Oaklands

Garden open to the public by kind permission of Mrs. Melissa Bonn

Brief history and description

Oaklands, built in 1811 and originally a working farm, was inherited by the present family in 1973. The gardens and grounds you see today were originally fields but in 1976 Jurat Bonn began planning a garden fit for this lovely property, including planting the many rare and unusual trees to form the wonderful arboretum.

Through the honeysuckle covered arch on the left of the drive, the small patio garden contains carefully clipped olive trees and rose beds. The swimming pool garden is undergoing replanting as the huge Leylandii hedge has been removed and the new climbers will be trained above the perimeter wall. A new border is being created using hot colours but the garden still contains the large Camellia Williamsii “Donation” which was grown from the original shrub at Borde Hill in West Sussex where the Bonns once lived.

The terrace, where the teas will be served, is covered with Alchemilla Mollis and the well known Erigeron Karvinskianusm and from here the full vista of this lovely garden can be seen. The large lawn, where Jersey cows were once kept, has curved island beds and herbaceous borders filled with shrubs and plants. Rosa ‘Fresham’ (with its bright red semi-double flowers) and Rosa ‘Mundi’ grow in abundance here. Everywhere there are specimen trees and shrubs including Drimys Wintery, Eucryphia, Hoheria, as well as many named camellias and magnolias. At the far end, in front of the holly hedge, is a Prunus Serrula with its magnificent mahogany coloured bark and Cornus Alternifolia (Pagoda tree) which is very similar to the more well known ‘Wedding Cake” tree.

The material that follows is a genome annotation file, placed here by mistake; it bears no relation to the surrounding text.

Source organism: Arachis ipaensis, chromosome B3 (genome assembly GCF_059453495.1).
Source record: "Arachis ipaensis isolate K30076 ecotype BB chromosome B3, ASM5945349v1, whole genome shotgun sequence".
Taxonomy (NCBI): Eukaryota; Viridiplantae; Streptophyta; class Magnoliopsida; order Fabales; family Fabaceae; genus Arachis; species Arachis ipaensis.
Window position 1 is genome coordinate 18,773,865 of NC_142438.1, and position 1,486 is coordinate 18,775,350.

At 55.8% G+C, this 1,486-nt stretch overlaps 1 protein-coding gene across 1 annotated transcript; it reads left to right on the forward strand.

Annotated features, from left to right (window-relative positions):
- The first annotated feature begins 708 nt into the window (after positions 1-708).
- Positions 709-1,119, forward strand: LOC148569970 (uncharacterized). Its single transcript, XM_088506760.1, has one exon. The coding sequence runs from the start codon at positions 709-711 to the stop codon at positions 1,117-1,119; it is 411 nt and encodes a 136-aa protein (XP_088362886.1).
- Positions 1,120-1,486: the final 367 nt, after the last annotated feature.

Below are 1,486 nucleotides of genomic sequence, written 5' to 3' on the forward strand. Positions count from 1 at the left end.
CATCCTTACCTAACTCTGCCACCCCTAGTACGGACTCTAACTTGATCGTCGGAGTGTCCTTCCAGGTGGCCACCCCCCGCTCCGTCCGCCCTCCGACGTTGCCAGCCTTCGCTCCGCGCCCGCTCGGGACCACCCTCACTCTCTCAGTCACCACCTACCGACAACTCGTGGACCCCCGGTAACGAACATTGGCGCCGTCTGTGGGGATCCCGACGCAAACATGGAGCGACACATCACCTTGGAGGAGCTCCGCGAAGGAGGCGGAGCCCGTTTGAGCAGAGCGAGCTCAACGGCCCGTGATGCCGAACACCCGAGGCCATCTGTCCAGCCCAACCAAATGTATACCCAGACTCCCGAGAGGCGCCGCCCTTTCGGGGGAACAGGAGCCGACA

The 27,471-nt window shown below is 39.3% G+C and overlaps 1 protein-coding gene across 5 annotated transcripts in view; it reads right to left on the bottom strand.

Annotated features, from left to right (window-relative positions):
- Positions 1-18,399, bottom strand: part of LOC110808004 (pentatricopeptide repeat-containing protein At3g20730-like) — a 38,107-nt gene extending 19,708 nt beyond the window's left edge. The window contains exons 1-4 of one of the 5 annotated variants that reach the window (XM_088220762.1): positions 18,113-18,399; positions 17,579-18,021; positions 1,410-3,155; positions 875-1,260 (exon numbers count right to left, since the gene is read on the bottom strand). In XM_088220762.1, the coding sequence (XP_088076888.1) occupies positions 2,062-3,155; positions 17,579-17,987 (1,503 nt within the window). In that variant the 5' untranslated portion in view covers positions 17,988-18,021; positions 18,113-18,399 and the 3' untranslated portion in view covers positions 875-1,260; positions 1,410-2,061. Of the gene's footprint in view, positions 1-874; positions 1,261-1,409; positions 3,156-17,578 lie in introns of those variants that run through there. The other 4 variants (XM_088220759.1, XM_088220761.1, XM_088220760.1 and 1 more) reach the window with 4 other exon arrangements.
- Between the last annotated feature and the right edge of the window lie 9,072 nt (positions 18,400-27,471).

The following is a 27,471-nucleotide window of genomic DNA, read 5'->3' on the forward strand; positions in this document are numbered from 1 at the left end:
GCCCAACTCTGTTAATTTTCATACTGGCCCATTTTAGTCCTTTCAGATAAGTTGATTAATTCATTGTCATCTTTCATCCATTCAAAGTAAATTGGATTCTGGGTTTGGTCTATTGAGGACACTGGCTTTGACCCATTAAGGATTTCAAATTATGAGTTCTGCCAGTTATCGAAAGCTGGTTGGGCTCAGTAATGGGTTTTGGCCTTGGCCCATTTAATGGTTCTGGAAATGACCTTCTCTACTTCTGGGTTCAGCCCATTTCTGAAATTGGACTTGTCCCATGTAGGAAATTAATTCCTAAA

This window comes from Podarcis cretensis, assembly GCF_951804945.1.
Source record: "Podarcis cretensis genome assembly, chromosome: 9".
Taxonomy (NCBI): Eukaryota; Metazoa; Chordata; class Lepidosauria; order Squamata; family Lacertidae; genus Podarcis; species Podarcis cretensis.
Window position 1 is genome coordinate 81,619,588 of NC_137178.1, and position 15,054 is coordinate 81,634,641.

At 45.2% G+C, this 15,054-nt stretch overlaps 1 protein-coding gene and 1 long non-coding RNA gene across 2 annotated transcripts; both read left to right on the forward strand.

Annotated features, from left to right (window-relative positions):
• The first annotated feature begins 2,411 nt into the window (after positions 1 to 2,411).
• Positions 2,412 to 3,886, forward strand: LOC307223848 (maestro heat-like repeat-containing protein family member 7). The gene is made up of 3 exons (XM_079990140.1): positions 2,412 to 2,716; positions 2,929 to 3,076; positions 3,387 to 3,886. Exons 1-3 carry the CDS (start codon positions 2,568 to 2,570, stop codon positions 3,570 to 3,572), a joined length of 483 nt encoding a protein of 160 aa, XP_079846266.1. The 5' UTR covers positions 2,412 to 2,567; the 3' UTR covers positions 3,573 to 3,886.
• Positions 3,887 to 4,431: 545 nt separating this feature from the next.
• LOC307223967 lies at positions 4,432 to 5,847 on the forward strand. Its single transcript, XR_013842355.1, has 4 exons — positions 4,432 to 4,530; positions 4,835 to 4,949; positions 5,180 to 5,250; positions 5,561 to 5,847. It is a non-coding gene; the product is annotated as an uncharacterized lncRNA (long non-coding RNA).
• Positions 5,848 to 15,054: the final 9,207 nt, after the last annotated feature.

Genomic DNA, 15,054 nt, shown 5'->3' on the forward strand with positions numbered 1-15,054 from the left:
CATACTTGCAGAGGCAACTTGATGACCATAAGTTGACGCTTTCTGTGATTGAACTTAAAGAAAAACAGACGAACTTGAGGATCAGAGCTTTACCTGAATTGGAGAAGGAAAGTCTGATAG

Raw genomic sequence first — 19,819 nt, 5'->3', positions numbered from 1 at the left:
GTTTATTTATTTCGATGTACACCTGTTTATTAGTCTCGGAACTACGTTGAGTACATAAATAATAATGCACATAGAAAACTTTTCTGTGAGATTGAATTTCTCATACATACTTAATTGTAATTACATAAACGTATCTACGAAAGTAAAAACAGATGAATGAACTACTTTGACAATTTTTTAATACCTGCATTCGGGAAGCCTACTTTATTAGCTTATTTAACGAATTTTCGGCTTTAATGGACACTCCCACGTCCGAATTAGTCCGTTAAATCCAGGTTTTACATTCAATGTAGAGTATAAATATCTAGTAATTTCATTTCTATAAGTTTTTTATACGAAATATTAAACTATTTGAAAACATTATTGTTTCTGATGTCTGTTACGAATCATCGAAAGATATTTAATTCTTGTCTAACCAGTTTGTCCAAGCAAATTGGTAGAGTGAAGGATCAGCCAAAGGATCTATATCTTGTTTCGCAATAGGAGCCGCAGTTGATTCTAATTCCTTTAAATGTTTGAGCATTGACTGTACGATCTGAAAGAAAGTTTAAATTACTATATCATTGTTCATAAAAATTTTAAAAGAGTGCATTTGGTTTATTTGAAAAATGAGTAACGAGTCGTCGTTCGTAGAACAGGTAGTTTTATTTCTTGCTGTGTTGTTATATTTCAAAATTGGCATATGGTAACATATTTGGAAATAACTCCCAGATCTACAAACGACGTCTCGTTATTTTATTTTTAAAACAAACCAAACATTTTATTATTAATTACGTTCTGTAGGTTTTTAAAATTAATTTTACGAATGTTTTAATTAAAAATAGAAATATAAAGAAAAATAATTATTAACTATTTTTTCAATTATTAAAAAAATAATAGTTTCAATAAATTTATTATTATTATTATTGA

Through the gate dwarfed by the old Monterey Pine is the large pond which was dug out by the Bonns. Here are masses of arum lilies and gunnera, azaleas, euphorbias, Crocosmia ‘Lucifer’ and irises, Magnolia ‘Iolanthe’ with its rose pink flowers and the trees Nyssa Sylvatica and Nyssa Sinensis, decidious trees which are known for their attractive autumn colours. Above the pond along the old drive is a collection of camellias brought from Cornwall. This lower part of the garden is surrounded by woodland which acts as a windbreak for the property and provides a marvellous habitat for birdlife and insects.

The garden was hit by the gales during the winter when any trees came down or lost huge branches and a great deal of tree surgery and clearing was undertaken. Where possible the fallen wood off the beaten path has been left to create wildlife habitat. Walking back to the house amongst the daffodils, the area is full of London Plane trees, Silver Birch, Acers, Michelia Doltsopa with its large heavily scented white flowers, a walnut (Juglans) -reputed to be the biggest in Jersey- Cercis Siliquastrum (Judas tree), Pterostyrax Hispida (Epaulette tree) with small fragrant white flowers and, of course, more beautiful camellias including the dark red ‘Elizabeth Bonn’ and magnolias.

The informal and natural feel of the garden is paramount as the new generation of the Bonn family carefully encourages the snowdrops, violet and bluebells, removing old rhododendrons, planting new trees and designing new beds. There is a kitchen garden at the rear of the house which provides almost enough fruit and vegetables to keep the family self sufficient with a beautiful wisteria arch.

This is a garden to wander round slowly and savour -we hope you enjoy your afternoon.

Please walk carefully through the uneven path in the wooded area.

Location

Oaklands

La Rue D’Elysee

St Peter

JE3 7DT

12th of September 2021

Bus Route

Route 9 (Liberation Station to Greve de Lecq)